Featured image from meetingpool.net
It’s safe to admit that high school and college students alike have reached a point where we wouldn’t pretend to be able to live without our smartphones anymore. That being said, we might not be depending on them to our fullest potential. Here’s a list of indispensable apps that will save your life in college but will probably prove useful even sooner.
Whenever I come home from college I have to deal with my friends wanting actual cash payments for stuff rather than me “Venmoing” them, I have to do a double take. (Admittedly, “Venmoing” is a weird-sounding verb.) But Venmo is so useful. It’s just a simple, quick, and easy way to transfer money.
Countless times, I haven’t had cash on me, so my friends have paid for me at a pizza place or a cafe and I’ve literally paid them back with Venmo while standing in line with them. It’s a quick, hassle-free way to stay on top of all your bills and IOUs. And if you live with people who split bills often, it’s a lifesaver. And if you have siblings or friends that are gold-diggers like my brother and charge you a few bucks for each proofread admissions essay, it’s good for that, too.
Spotify is a gift from God. I could leave it at that but I’ll continue. This is an app that can be really useful both in high school and college (and forever and ever). I actually made a Spotify playlist specifically for receiving acceptance and rejection letters.
Then, once I got into college, I started using Spotify premium because college students can get it for half price ($4.99/month). It makes the walk to class fun (anything is fun with a soundtrack) and with Premium I don’t need WiFi or cellular data to listen to my music. Use this app to fuel study sessions, last-minute dashes for the lecture hall, and quiet walks through campus. Oh, and parties.
This app is free and hooks up to your Amazon account. You can load the Kindle books you’ve already bought onto your phone through this app and read them there. There are plenty of free Kindle eBooks that I’ve downloaded both for leisure reading and for class.
Hint: If you’re taking AP English this year, look for your books either cheap or for free on Kindle and then read them on your phone from this app. This is especially useful since the new iPhones are working hard to make their screens friendlier.
Google Drive (and Co.: Sheets, Docs)
It might sound like a lie or an exaggeration, but I literally wrote a paper on my phone my freshman year of college. My computer was broken and I didn’t have time to go to the library, so I pulled out my phone and opened Google Docs and drafted my paper while riding the bus to an event.
Having these apps also makes it handy for when you receive an email while you’re out and about and you need to view an attachment; if you know you’ll just need to make some quick edits on a piece during the day, they can save you the trouble of lugging your computer around (it gets heavy); and for high school students, especially athletes, it can give you access to your homework even when you’re too busy.
It’s a close call as to whether Starbucks is more essential in high school or college (although not all high schoolers have access to one and most college students do). Now, regardless of your opinion on Starbucks, they have a great rewards program and they offer free WiFi. You will find yourself there at least once. And when you do it’ll be nice to know that you can earn a free first drink (under some circumstances) or a free drink on your birthday.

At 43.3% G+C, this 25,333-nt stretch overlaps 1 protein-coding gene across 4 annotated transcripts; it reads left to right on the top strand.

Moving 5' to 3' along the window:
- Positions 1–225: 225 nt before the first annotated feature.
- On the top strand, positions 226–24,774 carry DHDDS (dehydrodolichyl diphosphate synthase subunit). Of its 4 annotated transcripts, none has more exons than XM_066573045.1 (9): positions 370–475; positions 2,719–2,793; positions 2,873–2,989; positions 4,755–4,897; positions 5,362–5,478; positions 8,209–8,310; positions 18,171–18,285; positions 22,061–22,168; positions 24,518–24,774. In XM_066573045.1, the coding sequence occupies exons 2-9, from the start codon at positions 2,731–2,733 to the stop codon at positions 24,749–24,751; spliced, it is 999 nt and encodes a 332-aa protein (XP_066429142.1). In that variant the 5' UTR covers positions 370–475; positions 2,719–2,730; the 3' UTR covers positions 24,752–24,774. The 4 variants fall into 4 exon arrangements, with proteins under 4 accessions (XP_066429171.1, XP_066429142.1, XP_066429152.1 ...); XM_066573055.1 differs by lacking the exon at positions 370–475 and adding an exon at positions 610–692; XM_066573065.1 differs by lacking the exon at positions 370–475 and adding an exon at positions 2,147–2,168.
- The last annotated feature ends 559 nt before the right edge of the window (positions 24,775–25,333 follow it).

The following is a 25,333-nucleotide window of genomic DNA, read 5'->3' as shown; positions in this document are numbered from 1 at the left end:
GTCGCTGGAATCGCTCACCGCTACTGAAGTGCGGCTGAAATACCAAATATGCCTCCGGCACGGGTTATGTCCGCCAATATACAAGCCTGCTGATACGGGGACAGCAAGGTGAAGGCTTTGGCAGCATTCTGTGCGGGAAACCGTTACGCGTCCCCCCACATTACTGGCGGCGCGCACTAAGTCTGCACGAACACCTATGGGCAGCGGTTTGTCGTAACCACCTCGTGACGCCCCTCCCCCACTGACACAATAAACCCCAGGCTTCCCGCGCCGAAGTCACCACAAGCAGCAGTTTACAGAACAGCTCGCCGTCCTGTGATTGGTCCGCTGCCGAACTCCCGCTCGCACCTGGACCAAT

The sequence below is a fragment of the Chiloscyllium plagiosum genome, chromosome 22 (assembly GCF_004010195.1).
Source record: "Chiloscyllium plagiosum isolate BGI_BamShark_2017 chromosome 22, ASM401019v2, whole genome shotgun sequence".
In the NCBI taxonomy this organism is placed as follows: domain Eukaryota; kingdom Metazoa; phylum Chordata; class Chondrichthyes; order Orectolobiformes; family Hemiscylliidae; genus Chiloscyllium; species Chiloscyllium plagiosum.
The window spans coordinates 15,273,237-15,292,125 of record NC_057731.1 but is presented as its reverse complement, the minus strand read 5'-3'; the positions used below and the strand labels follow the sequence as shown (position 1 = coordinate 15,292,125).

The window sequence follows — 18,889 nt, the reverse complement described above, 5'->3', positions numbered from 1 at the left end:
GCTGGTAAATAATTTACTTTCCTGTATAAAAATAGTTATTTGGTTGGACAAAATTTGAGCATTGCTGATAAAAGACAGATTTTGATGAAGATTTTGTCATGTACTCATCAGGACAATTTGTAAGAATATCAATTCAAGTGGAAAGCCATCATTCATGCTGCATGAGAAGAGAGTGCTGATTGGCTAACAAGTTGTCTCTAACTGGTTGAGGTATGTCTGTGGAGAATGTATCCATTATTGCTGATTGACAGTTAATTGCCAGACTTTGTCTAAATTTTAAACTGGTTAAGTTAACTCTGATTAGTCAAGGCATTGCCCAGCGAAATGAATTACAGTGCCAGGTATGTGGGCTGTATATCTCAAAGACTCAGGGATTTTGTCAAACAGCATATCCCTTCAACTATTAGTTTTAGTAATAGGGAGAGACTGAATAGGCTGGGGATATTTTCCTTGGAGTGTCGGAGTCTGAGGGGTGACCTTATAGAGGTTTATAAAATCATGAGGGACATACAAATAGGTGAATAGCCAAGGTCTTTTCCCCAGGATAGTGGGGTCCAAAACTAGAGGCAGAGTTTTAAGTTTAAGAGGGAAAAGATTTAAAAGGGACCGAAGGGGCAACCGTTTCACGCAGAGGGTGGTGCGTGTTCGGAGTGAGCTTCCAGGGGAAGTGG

Perhaps most importantly for patrons of any age, high school or college, the Starbucks app teaches you how to play the system. I used my phone to access a Starbucks gift card someone had sent to me via email months ago, and I haven’t put a cent of my own into the app except when I’m there spending money anyway. Have no shame in using Starbucks (and its app) to save a few bucks.
Filxster is a great tool when it comes to entertainment, and it also helps if you ever take a film class. In application season, it’s great for finding a movie to unwind with after a long essay-writing session. (And if you’re writing an application for film school, you can even organize your preferred films here.) If you’re deciding which movie to see on a Friday night, Flixster offers a detailed synopsis of popular movies as well as many obscure indie films and also includes cast and crew credits and the Rotten Tomatoes score for each one.
You can also review movies, add them to your Watched or Want To See collections, and browse the reviews your friends (or random people) have given of the movies you want to see. It also sorts movies by what’s currently in theaters, what’s coming to theaters soon, what’s coming out on DVD and even what’s coming to Netflix. (Oh, download Netflix, too.)
Flixster also has a small selection of news items and buzz from Hollywood, centered around certain actors and movies, box office events, and more. It’s an app that I’ve used as many times in film class as I have sitting at home in front of my computer trying to decide what to see on Netflix (which is what college – and high school – and life – is all about).
Katniss Everdeen should have been called Katniss Evernote, because this app is on target. If there was a Hunger Games for being productive (hint: there is, and it’s called college) and creative and keeping your life together in an enjoyable rather than agonizing way, Evernote would win.
I’ve gone through too many notebook/to-do list apps to count, and Evernote is the only one that’s stuck. It syncs across devices, boasts a smooth, stylish, and satisfying user interface, and can be used for anything from journaling to staying organized to taking notes in class. It will help keep you sane throughout the college admissions process and ever farther beyond. (Yes, you can also use it to keep track of – surprisingly difficult – puns based on the word “ever.”)
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